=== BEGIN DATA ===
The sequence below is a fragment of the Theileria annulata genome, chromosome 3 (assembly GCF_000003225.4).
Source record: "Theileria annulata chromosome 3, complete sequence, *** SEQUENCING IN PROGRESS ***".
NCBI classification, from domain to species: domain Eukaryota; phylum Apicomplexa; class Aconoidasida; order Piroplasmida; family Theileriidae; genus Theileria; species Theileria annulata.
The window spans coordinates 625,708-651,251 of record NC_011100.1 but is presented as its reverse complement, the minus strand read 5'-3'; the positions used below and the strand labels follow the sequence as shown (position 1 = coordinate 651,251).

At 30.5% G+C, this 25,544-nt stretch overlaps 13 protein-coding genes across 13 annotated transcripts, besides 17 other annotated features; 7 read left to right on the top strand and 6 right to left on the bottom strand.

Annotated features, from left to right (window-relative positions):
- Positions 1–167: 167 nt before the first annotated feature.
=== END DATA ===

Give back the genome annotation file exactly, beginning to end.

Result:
The sequence below is a fragment of the Theileria annulata genome, chromosome 3 (assembly GCF_000003225.4).
Source record: "Theileria annulata chromosome 3, complete sequence, *** SEQUENCING IN PROGRESS ***".
NCBI classification, from domain to species: domain Eukaryota; phylum Apicomplexa; class Aconoidasida; order Piroplasmida; family Theileriidae; genus Theileria; species Theileria annulata.
The window spans coordinates 625,708-651,251 of record NC_011100.1 but is presented as its reverse complement, the minus strand read 5'-3'; the positions used below and the strand labels follow the sequence as shown (position 1 = coordinate 651,251).

At 30.5% G+C, this 25,544-nt stretch overlaps 13 protein-coding genes across 13 annotated transcripts, besides 17 other annotated features; 7 read left to right on the top strand and 6 right to left on the bottom strand.

Annotated features, from left to right (window-relative positions):
- Positions 1–167: 167 nt before the first annotated feature.